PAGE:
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How Could a Negative Interest Rate Scenario Impact Gold Prices?

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Interest rate hikes

The expectations of interest rate hikes by the Federal Reserve was one of the largest factors weighing on gold prices in 2015. An increase in interest rates diminishes the appeal of gold, which doesn’t pay any dividends or interest. So, a lower-than-expected interest rate frequency or amount would be positive for gold prices.

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Expectation of rate hikes

The Federal Reserve chair, Janet Yellen, noted on February 10 that the risks to economic outlook could delay the central bank’s plans for raising short-term interest rates. Yellen added, “Financial conditions in the United States have recently become less supportive of growth, with declines in broad measures of equity prices, higher borrowing rates for riskier borrowers, and a further appreciation of the dollar.”

With this, the expectations of an interest rate hike in the Fed’s next policy meeting in March have diminished considerably. Plus, the deterioration in the high yield (HYG) and equities markets is not giving positive signals for any tightening in the near term.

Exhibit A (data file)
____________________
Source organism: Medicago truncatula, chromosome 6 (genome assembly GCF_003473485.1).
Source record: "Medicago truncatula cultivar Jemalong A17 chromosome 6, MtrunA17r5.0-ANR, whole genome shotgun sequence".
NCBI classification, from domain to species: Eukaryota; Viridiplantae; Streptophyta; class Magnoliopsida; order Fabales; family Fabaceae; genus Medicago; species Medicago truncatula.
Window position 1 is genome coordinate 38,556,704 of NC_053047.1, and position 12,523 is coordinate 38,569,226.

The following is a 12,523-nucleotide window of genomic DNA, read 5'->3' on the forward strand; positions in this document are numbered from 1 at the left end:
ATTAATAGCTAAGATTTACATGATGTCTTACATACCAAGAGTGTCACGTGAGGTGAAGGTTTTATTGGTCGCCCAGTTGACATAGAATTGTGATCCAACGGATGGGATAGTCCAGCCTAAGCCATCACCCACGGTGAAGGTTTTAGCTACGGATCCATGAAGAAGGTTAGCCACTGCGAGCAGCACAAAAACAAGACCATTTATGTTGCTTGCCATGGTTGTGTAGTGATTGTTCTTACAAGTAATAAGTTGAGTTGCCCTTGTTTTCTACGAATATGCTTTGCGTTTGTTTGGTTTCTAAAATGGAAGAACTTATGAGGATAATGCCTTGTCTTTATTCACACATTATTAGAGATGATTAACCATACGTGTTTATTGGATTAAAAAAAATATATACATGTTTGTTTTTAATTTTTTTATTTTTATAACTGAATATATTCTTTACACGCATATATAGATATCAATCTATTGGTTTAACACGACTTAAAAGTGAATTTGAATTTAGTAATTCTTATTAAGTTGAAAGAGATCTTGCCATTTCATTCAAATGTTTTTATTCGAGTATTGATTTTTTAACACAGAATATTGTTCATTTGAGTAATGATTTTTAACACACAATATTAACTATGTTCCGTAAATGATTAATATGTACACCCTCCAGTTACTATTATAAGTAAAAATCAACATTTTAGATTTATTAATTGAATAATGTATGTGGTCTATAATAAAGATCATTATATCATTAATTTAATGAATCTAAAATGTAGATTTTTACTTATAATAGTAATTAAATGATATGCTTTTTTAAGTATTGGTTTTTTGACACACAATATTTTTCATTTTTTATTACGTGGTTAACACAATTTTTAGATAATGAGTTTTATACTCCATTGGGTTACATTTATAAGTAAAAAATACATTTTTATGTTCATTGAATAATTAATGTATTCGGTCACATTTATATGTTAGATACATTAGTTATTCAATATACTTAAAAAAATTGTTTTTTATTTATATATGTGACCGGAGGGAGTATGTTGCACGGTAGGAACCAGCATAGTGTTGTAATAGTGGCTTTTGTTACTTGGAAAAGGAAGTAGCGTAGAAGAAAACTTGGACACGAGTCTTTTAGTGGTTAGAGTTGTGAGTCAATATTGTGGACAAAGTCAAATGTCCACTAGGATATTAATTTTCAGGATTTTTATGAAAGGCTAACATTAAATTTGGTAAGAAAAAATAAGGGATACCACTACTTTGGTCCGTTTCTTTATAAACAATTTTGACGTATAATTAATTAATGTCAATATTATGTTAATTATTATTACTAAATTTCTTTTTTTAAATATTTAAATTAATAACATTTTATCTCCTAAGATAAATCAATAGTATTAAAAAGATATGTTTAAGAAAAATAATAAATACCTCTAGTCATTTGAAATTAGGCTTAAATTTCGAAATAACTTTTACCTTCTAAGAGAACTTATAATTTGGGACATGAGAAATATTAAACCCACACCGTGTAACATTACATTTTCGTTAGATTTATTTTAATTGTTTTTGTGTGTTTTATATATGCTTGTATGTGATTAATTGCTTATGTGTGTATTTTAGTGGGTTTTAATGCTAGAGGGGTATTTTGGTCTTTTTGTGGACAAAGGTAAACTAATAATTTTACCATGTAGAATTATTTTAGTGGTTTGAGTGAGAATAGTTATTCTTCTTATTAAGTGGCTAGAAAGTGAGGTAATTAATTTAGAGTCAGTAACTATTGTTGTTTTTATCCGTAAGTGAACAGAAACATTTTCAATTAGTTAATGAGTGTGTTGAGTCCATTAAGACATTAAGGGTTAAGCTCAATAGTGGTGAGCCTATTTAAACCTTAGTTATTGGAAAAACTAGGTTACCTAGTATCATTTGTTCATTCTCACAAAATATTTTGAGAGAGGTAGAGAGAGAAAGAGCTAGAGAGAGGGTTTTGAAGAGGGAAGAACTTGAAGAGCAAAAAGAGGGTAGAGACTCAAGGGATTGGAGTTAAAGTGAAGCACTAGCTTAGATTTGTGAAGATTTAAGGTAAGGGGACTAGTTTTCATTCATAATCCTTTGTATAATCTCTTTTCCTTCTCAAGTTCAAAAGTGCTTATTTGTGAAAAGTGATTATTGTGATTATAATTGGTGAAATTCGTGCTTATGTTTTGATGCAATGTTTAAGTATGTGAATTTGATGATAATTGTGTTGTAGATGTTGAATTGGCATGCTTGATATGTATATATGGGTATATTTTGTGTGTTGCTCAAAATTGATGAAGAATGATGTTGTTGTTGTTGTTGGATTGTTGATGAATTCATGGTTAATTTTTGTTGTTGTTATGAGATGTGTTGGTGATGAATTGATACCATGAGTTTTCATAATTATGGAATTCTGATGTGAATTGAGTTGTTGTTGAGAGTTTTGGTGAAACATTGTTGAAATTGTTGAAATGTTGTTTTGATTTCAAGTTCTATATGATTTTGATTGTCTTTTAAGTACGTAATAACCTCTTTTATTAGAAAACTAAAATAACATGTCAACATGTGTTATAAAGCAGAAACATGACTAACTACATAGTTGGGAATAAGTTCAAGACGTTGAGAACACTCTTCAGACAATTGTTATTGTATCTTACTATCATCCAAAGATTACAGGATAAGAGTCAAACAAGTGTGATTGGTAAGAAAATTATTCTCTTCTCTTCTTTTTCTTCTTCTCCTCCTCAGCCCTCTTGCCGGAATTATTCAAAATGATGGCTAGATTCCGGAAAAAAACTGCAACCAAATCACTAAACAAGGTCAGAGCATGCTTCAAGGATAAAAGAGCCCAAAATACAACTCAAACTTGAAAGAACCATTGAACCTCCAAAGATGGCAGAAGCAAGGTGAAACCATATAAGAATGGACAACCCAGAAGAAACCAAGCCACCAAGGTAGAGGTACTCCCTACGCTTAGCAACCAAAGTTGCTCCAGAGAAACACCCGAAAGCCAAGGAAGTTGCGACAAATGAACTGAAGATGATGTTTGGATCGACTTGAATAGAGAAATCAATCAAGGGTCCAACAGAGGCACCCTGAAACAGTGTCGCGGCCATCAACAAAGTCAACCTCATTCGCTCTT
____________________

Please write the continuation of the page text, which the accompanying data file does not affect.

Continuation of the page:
Federal funds futures, which are used to hedge interest rate risk, are also factoring in a maximum of one interest rate hike until the end of 2016. These futures are for a particular month and are priced as 100 minus the expected federal funds rate. By looking at a series of future months’ rates, investors can get a clue about the likely expected direction of the federal funds rate.

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Preparing for NIRP

The Federal Reserve has asked the banks to prepare for the possibility of a negative interest rates policy (or NIRP). Right now, it is being done as a stress testing scenario to see how the banking system could be affected by it. This means people are charged on their deposits with banks, and banks are charged for their deposits with the central bank. This dissuades idle cash balances and artificially boosts demand.

Japan has recently implemented negative interest rates. Whether the country is able to achieve the desired results still remains to be seen. However, a NIRP scenario is usually seen as a last resort to kick-start growth in an economy.

While any such move by the Fed is still far-fetched, gold should be the first one to run up in such a scenario. Negative interest rates mean that even the bonds could bring negative yields. This could be beneficial for gold prices (GLD) (IAU) as well as gold stocks such as Pan American Silver (PAAS), AngloGold Ashanti (AU), and Franco-Nevada (FNV).

Mining-based leveraged ETFs like the ProShares Ultra Silver ETF (AGQ) and the Direxion Daily Gold Miners ETF (NUGT) could also run up if such a move is implemented.

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